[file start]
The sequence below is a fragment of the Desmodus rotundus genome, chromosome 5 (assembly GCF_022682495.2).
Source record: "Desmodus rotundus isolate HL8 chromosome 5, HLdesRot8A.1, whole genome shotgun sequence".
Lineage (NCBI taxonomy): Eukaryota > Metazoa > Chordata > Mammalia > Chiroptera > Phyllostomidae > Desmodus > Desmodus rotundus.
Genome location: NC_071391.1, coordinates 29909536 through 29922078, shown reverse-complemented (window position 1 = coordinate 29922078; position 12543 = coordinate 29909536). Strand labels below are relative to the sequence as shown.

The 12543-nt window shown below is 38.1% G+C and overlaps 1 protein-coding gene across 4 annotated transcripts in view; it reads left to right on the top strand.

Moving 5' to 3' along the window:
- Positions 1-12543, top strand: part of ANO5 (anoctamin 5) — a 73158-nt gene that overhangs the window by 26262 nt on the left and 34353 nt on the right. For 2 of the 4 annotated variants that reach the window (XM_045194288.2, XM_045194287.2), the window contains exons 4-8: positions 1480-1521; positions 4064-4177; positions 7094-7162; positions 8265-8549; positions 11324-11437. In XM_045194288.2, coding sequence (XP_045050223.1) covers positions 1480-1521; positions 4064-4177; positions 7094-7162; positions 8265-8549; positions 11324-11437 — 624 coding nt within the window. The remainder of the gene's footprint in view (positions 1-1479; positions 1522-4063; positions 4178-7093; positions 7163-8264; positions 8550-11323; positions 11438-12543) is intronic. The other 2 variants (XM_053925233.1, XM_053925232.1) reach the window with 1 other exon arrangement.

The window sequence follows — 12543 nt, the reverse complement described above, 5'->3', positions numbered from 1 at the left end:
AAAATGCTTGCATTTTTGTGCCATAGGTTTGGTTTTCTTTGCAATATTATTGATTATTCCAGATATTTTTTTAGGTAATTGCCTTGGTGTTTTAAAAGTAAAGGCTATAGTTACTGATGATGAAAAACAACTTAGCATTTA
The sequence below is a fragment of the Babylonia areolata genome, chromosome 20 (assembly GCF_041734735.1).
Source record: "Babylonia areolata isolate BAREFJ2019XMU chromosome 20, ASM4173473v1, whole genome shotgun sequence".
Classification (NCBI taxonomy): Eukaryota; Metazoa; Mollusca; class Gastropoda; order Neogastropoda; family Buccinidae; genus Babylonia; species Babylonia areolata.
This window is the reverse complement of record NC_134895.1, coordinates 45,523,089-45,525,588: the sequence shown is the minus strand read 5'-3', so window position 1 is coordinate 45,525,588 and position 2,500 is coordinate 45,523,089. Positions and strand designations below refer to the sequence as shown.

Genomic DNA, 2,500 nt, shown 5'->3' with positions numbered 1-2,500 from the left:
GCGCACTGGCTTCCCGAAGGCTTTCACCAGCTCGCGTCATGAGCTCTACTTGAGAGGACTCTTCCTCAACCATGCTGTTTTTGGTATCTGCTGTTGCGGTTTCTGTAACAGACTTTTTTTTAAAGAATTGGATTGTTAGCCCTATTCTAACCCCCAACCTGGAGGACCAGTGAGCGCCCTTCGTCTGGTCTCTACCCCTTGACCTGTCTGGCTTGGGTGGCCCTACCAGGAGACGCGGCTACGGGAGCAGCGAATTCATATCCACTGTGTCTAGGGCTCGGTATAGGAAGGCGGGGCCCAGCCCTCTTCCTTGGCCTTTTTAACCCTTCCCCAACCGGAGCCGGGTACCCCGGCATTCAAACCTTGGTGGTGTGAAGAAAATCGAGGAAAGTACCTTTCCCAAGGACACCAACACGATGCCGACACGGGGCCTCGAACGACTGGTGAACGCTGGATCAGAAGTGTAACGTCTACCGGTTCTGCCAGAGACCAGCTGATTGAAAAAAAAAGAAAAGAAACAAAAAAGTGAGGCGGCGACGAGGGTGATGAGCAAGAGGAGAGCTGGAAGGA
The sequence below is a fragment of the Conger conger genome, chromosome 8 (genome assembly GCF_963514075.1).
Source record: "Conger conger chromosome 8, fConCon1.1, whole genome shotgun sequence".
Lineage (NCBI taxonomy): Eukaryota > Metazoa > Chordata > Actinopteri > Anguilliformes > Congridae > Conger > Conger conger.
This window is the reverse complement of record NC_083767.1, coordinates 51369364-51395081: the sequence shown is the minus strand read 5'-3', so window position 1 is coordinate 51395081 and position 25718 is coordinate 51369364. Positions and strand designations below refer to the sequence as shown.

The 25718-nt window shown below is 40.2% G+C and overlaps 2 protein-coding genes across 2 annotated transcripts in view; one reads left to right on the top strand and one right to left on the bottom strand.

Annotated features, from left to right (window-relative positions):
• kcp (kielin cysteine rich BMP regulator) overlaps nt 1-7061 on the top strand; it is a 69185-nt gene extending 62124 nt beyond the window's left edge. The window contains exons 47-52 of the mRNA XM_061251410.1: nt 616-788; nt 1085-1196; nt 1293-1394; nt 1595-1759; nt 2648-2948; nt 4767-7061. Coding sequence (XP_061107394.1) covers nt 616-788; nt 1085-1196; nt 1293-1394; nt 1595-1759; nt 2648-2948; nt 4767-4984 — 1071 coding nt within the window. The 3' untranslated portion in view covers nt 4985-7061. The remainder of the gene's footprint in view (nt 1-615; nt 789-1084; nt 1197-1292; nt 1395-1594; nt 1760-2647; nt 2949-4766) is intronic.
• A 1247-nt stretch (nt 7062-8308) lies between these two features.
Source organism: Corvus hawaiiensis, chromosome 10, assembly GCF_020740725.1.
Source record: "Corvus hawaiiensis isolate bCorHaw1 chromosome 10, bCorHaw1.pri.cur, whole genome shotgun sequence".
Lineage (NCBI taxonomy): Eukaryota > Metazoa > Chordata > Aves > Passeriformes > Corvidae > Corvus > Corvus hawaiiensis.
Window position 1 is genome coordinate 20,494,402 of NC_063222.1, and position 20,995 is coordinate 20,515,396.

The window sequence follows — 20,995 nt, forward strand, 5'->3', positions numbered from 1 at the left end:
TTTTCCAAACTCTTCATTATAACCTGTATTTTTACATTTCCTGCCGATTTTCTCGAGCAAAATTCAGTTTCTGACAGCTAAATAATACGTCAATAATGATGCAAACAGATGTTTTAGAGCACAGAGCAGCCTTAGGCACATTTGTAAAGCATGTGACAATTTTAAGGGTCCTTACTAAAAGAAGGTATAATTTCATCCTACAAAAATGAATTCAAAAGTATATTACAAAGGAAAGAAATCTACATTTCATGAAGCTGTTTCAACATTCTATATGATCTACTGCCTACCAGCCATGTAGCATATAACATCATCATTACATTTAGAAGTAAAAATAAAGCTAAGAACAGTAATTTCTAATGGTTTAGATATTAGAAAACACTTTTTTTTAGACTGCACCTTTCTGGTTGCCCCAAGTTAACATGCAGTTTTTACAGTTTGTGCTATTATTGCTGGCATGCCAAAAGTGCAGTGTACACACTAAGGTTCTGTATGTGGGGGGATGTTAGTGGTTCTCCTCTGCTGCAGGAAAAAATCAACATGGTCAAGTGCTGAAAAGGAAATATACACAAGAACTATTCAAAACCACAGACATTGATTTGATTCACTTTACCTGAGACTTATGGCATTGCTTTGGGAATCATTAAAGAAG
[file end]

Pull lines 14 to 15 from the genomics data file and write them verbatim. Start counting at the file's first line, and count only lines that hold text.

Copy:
Genomic DNA, 2,500 nt, shown 5'->3' with positions numbered 1-2,500 from the left:
GCGCACTGGCTTCCCGAAGGCTTTCACCAGCTCGCGTCATGAGCTCTACTTGAGAGGACTCTTCCTCAACCATGCTGTTTTTGGTATCTGCTGTTGCGGTTTCTGTAACAGACTTTTTTTTAAAGAATTGGATTGTTAGCCCTATTCTAACCCCCAACCTGGAGGACCAGTGAGCGCCCTTCGTCTGGTCTCTACCCCTTGACCTGTCTGGCTTGGGTGGCCCTACCAGGAGACGCGGCTACGGGAGCAGCGAATTCATATCCACTGTGTCTAGGGCTCGGTATAGGAAGGCGGGGCCCAGCCCTCTTCCTTGGCCTTTTTAACCCTTCCCCAACCGGAGCCGGGTACCCCGGCATTCAAACCTTGGTGGTGTGAAGAAAATCGAGGAAAGTACCTTTCCCAAGGACACCAACACGATGCCGACACGGGGCCTCGAACGACTGGTGAACGCTGGATCAGAAGTGTAACGTCTACCGGTTCTGCCAGAGACCAGCTGATTGAAAAAAAAAGAAAAGAAACAAAAAAGTGAGGCGGCGACGAGGGTGATGAGCAAGAGGAGAGCTGGAAGGA